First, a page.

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Geology lecture 16

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  • 1. Rivers Chapter 17
  • 2. Outline• Streamflow -streams/rivers, runoff, hydrologic cycle component -forming streams/rivers• Drainage networks -Patterns (dendritic to trellis) -Drainage basins, drainage divides• Rivers/Streams -Permanent vs. ephemeral -Discharge, channel velocity, erosion/transport/deposition -Longitudinal (downstream) changes• Further details -Base level, valleys & canyons, terraces, rapids/waterfalls -Depositional environments (e.g. alluvial fans, braiding, deltas..) -Drainage evolution and flooding Chapter 17 Chapter 17
  • 3. Streamflow• Stream/River – water flow down channels• Runoff – water flow over land surface• Stream runoff is crucial for humans: • Drinking water • Transportation • Waste disposal • Recreation • Commerce • Irrigation • Energy Chapter 17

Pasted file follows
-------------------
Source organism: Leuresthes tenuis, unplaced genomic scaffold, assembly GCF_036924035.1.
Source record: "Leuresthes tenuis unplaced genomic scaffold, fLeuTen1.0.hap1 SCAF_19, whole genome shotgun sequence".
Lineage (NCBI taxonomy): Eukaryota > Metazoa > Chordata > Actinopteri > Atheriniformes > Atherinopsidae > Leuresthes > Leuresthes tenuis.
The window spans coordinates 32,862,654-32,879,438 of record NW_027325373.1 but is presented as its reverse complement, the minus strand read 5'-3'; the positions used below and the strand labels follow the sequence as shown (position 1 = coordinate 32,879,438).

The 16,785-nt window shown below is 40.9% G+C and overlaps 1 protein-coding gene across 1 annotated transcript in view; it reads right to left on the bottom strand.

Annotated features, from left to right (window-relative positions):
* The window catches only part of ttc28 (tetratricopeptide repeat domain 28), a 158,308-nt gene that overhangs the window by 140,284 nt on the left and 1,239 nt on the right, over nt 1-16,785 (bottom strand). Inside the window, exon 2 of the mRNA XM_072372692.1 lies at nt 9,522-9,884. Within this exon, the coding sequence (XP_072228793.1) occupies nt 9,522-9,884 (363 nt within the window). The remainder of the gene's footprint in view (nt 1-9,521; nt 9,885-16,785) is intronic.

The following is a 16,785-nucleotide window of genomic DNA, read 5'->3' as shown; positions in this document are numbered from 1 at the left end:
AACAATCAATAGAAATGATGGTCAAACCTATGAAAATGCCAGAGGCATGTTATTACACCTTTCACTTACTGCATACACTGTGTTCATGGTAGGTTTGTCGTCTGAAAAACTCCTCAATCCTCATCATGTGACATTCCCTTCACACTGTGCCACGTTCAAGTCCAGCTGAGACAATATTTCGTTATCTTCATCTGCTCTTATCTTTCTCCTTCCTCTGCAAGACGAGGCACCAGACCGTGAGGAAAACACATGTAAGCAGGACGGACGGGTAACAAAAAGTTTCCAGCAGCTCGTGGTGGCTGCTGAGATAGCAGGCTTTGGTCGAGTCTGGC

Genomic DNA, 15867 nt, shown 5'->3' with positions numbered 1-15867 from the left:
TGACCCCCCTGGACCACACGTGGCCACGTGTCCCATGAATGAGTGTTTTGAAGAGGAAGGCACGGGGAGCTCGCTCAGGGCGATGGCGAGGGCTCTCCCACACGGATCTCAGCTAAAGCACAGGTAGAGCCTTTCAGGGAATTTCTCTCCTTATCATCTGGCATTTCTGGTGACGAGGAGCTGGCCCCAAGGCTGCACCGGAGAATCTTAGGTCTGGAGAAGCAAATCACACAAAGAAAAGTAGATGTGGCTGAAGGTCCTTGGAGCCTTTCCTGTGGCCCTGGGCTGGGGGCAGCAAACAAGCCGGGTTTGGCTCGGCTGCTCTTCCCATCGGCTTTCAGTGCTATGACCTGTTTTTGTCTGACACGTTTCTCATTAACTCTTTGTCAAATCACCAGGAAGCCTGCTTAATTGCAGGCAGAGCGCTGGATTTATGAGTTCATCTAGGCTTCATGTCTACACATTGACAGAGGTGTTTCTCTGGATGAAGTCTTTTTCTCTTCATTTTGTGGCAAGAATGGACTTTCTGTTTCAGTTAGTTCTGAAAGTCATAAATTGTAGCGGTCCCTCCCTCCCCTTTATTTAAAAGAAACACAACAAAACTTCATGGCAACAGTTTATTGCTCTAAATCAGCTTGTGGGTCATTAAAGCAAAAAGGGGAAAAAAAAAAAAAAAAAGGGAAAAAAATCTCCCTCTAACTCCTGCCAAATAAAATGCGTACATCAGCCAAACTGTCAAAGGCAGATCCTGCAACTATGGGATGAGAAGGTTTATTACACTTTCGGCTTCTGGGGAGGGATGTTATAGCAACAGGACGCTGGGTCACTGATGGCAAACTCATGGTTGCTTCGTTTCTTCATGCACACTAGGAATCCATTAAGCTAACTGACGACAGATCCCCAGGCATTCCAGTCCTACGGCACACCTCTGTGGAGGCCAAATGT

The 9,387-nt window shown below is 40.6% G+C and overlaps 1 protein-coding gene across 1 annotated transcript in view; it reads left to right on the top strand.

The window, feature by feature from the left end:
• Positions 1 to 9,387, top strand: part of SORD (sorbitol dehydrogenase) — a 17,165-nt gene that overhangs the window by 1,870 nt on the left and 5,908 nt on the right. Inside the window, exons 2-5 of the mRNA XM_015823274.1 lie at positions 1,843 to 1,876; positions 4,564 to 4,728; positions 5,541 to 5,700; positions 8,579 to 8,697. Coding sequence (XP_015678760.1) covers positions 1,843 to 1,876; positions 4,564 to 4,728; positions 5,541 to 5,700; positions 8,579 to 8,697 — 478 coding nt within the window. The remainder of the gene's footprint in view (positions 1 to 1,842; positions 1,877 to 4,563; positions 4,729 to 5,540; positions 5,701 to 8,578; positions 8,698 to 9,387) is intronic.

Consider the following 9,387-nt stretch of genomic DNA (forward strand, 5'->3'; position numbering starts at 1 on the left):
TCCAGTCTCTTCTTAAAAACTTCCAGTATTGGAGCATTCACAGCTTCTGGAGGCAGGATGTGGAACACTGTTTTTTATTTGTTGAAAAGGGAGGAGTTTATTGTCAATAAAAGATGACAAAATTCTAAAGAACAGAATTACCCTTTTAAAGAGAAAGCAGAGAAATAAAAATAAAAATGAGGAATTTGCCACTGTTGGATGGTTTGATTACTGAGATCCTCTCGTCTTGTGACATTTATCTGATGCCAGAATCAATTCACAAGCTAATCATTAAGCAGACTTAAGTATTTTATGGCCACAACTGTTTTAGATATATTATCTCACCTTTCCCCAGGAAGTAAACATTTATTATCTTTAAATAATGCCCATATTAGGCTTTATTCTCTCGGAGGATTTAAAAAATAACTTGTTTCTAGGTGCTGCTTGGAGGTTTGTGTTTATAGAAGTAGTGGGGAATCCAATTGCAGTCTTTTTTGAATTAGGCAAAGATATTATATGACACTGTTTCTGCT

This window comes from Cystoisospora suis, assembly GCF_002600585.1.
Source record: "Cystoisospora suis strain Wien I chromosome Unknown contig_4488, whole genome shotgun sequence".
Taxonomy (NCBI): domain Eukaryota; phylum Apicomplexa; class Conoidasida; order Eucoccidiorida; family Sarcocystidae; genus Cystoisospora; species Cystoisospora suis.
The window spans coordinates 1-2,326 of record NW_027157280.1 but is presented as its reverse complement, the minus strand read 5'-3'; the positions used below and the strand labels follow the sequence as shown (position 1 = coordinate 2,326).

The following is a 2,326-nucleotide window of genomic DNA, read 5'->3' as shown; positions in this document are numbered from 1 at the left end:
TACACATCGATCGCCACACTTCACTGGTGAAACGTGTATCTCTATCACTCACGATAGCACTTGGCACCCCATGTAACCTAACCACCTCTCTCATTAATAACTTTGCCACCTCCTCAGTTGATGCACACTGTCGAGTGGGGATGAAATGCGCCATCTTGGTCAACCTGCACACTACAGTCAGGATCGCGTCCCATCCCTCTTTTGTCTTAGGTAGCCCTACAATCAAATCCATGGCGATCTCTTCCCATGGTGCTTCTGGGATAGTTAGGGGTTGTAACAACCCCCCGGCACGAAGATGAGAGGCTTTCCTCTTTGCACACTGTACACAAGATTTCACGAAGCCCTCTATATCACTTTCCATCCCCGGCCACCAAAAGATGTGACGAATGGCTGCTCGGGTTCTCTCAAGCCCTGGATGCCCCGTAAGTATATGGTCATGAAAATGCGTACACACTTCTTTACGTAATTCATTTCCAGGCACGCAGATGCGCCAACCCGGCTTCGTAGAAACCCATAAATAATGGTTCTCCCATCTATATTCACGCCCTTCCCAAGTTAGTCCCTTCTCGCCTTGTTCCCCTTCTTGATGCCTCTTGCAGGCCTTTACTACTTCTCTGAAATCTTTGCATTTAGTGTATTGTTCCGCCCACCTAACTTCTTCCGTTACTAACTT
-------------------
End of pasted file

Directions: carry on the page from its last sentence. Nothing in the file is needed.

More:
• 4. Streamflow• Stream flow/runoff also causes many problems • Flooding destroys lives and property Chapter 17
  • 5. Streamflow• Stream flow/ runoff is an important geologic age • Flowing water… • Erodes, transports, deposits sediments • Sculps landscapes • Transfers mass from continents to oceans • Earth: only planet in solar system with liquid water Chapter 17
  • 6. The Hydrologic Cycle• Stream flow – important component of hydrologic cycle Chapter 17
  • 7. Forming Streams• Streamflow begins as water is added to the surface Chapter 17
  • 8. Forming StreamsStreamflow begins as moving sheetwash thin surface water layer moves down steepest slope erodes substrate• Sheetwash erosion createstiny channels (rills)• Rills coalesce & deepen into channels. Chapter 17
  • 9. Forming Streams• Scouring can mark entry into the channel• Rapid erosion lengthens channel upslope • Process is called headward erosion Chapter 17